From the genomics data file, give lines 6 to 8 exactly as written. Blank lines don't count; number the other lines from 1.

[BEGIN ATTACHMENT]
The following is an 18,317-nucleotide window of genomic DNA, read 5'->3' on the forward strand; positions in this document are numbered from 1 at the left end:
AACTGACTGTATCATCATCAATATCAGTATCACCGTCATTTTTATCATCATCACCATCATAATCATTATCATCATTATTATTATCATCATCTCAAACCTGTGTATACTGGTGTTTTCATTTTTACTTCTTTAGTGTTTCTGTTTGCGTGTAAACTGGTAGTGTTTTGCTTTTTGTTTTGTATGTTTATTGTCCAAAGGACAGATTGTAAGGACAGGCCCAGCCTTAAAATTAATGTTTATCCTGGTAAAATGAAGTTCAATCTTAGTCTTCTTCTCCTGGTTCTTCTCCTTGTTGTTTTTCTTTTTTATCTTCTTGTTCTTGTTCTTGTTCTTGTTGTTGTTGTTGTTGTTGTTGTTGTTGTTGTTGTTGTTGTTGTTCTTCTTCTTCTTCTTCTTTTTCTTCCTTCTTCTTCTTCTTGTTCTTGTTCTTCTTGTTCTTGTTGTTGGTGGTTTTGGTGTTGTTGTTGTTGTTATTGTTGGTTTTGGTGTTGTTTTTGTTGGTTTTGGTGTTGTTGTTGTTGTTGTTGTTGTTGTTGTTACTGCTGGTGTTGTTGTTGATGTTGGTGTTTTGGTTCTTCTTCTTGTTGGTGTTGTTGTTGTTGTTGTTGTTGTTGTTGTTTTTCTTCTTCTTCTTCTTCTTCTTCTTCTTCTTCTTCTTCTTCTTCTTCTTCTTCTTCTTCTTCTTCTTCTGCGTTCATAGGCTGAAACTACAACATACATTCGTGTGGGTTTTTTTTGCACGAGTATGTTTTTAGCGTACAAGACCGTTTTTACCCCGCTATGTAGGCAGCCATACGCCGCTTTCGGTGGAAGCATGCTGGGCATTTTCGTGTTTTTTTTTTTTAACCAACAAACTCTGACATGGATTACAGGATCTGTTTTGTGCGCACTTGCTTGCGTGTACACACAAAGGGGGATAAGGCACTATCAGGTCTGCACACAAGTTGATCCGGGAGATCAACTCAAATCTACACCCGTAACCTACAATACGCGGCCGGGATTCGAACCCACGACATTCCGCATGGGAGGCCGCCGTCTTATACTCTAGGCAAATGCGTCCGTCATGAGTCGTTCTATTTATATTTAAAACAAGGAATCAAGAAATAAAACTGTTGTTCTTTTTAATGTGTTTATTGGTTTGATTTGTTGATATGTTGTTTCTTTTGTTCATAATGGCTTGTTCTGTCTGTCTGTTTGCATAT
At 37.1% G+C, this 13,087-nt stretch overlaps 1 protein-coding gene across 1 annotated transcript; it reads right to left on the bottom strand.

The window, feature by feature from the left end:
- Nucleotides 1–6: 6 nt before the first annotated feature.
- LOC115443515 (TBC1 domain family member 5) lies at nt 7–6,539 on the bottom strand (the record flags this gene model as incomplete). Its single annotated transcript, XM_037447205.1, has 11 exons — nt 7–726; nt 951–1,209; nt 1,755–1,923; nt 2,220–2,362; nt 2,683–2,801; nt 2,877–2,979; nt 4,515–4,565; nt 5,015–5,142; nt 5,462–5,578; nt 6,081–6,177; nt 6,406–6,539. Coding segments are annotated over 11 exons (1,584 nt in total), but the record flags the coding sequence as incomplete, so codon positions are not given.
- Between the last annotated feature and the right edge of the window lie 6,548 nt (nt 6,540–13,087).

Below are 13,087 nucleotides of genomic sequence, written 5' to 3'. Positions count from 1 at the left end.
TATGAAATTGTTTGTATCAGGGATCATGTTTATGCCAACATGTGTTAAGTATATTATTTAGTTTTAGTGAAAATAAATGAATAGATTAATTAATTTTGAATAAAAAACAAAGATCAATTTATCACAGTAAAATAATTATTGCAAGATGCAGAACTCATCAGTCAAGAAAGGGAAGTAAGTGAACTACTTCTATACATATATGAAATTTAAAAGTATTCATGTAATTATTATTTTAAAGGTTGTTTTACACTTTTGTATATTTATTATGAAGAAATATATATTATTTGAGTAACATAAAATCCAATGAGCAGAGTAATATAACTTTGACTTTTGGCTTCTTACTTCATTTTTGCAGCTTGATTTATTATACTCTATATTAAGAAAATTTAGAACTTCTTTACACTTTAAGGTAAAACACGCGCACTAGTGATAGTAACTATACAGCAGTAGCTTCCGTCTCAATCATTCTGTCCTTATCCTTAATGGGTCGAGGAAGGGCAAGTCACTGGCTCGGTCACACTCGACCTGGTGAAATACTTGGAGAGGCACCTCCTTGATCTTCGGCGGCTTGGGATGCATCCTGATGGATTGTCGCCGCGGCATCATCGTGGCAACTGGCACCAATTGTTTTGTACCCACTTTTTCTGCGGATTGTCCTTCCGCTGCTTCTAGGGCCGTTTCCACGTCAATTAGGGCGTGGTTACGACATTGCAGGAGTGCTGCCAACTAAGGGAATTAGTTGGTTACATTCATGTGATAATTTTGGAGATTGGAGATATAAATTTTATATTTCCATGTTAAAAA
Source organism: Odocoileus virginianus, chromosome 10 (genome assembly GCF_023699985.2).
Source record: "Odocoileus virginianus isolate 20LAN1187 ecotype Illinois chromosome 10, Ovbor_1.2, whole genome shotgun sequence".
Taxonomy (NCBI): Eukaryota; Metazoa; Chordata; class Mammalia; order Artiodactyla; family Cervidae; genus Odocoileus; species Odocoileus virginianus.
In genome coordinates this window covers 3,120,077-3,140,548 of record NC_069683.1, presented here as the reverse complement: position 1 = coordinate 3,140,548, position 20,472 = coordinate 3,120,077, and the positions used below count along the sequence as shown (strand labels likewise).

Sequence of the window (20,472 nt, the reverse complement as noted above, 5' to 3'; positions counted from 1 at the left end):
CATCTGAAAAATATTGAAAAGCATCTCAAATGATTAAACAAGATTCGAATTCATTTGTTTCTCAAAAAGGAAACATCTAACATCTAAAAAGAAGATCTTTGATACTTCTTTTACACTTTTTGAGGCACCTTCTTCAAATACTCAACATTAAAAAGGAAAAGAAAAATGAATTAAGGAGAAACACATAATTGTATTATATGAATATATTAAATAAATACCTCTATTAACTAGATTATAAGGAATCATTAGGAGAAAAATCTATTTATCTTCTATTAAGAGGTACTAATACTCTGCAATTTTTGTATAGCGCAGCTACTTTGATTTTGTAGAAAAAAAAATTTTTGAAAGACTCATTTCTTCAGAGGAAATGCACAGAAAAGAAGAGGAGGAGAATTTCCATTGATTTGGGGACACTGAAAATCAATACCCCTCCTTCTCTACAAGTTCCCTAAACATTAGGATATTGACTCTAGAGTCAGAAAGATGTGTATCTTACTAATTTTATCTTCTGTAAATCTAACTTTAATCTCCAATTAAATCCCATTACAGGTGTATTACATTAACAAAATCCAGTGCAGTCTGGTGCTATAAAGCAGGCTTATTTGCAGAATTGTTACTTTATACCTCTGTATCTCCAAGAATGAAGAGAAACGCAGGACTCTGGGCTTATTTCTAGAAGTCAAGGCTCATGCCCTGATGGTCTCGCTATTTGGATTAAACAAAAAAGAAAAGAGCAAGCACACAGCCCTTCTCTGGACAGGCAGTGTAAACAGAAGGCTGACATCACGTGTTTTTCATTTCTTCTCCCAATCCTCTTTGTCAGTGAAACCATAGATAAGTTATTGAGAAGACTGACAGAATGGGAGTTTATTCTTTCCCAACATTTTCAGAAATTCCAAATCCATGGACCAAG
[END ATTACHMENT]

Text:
- LOC115443515 (TBC1 domain family member 5) lies at nt 7–6,539 on the bottom strand (the record flags this gene model as incomplete). Its single annotated transcript, XM_037447205.1, has 11 exons — nt 7–726; nt 951–1,209; nt 1,755–1,923; nt 2,220–2,362; nt 2,683–2,801; nt 2,877–2,979; nt 4,515–4,565; nt 5,015–5,142; nt 5,462–5,578; nt 6,081–6,177; nt 6,406–6,539. Coding segments are annotated over 11 exons (1,584 nt in total), but the record flags the coding sequence as incomplete, so codon positions are not given.
- Between the last annotated feature and the right edge of the window lie 6,548 nt (nt 6,540–13,087).

Below are 13,087 nucleotides of genomic sequence, written 5' to 3'. Positions count from 1 at the left end.